Licorice may be a love-it-or-loathe-it flavor in America, but in France it’s a given, like chocolate and vanilla, and certainly it’s beloved in the South of France, where pastis is the local drink. (It was even in the title of a Peter Mayle novel.) A liquor containing anise, licorice, and sugar, pastis may be what you think of when you’re daydreaming about men in berets drinking in a small café or playing pétanque, but it’s a relatively new addition to the culture, having been introduced in the 1930s, after absinthe was banned. While I love licorice and I love the ritual of pastis — you pour a little into a tall glass and then fill the glass with water and watch as the liquor turns milky — I’ve never drunk a glass of it. However, each one of my kitchens stocks a bottle of Ricard pastis: you never known when the urge to make a Riviera fish soup (page 92-94) might strike, and without a splash of pastis, the soup just wouldn’t pack any memory-evoking pow.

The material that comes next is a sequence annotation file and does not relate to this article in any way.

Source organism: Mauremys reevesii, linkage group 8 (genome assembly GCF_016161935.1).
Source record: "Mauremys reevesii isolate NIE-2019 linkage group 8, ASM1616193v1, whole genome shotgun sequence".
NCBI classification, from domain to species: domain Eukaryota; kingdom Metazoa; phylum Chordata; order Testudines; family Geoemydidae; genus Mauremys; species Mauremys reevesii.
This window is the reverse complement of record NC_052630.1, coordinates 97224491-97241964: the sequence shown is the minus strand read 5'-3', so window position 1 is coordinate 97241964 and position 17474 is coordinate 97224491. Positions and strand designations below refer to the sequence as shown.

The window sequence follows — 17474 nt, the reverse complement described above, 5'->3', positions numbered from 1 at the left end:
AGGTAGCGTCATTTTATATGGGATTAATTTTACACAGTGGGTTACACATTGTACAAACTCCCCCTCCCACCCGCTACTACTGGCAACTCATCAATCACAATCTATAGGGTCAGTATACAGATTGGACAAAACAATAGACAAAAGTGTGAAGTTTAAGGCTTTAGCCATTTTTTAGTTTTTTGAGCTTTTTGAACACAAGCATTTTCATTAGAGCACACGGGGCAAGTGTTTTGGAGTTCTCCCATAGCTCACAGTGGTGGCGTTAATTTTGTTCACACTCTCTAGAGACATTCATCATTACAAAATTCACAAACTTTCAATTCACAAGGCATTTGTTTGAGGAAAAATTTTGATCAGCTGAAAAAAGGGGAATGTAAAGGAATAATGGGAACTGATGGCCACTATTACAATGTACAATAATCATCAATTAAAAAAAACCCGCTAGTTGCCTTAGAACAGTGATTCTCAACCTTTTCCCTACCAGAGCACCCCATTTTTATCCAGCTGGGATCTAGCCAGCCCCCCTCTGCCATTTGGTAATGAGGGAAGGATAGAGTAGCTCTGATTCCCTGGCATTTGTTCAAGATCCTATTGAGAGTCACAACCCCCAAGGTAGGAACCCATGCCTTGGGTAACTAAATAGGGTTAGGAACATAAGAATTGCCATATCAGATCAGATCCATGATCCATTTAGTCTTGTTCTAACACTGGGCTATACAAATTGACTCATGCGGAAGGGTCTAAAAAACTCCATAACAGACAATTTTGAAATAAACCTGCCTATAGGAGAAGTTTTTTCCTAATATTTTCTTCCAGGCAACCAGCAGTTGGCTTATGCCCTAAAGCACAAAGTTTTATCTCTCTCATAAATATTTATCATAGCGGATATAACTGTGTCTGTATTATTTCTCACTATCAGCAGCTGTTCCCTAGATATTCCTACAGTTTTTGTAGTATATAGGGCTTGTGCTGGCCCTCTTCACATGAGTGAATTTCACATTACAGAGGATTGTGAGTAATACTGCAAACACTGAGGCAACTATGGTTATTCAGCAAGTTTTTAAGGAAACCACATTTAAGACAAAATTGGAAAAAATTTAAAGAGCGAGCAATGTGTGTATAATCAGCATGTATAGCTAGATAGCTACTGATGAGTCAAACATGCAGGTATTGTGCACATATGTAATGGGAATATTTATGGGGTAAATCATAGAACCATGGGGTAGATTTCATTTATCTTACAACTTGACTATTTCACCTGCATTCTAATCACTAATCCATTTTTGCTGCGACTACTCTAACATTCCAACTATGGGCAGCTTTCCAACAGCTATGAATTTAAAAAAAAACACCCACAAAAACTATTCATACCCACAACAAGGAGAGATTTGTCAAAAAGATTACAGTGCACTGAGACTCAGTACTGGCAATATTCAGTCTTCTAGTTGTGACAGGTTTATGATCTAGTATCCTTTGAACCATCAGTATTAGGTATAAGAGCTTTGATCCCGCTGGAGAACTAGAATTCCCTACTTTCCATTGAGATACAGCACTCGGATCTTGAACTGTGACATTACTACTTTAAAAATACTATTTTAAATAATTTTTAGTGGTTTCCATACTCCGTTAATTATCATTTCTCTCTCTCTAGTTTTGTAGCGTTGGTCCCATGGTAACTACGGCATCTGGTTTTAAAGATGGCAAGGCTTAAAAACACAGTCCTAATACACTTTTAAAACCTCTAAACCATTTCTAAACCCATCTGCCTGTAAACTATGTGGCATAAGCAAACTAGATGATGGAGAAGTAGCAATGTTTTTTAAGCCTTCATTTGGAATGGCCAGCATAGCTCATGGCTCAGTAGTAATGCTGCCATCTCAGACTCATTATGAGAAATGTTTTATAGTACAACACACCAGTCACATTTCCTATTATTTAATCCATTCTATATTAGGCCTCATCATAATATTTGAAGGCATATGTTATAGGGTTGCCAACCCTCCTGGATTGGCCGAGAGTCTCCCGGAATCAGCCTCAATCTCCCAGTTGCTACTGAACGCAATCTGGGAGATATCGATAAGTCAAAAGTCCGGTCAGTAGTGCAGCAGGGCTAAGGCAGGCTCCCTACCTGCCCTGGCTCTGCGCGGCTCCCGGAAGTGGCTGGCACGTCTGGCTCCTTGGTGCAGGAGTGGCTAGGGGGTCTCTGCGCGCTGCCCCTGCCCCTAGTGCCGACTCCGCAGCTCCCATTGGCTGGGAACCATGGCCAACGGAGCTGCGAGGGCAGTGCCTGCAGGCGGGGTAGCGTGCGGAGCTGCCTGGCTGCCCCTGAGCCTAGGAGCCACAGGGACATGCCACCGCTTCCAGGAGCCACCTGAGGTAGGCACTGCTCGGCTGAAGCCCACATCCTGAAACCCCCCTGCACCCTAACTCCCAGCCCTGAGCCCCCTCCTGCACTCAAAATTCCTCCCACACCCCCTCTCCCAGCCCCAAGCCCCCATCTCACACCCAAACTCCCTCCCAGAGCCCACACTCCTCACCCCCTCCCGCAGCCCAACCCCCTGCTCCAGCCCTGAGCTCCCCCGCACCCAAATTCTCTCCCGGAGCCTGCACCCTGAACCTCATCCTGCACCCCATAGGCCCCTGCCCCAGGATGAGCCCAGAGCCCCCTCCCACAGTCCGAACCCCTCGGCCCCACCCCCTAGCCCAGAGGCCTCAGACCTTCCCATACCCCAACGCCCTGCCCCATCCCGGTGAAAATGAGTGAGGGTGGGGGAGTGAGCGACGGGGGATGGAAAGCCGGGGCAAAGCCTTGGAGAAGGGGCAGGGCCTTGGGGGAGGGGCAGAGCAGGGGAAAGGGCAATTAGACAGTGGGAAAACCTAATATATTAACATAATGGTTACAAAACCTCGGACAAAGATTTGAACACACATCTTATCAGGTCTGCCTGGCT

Dorie Greenspan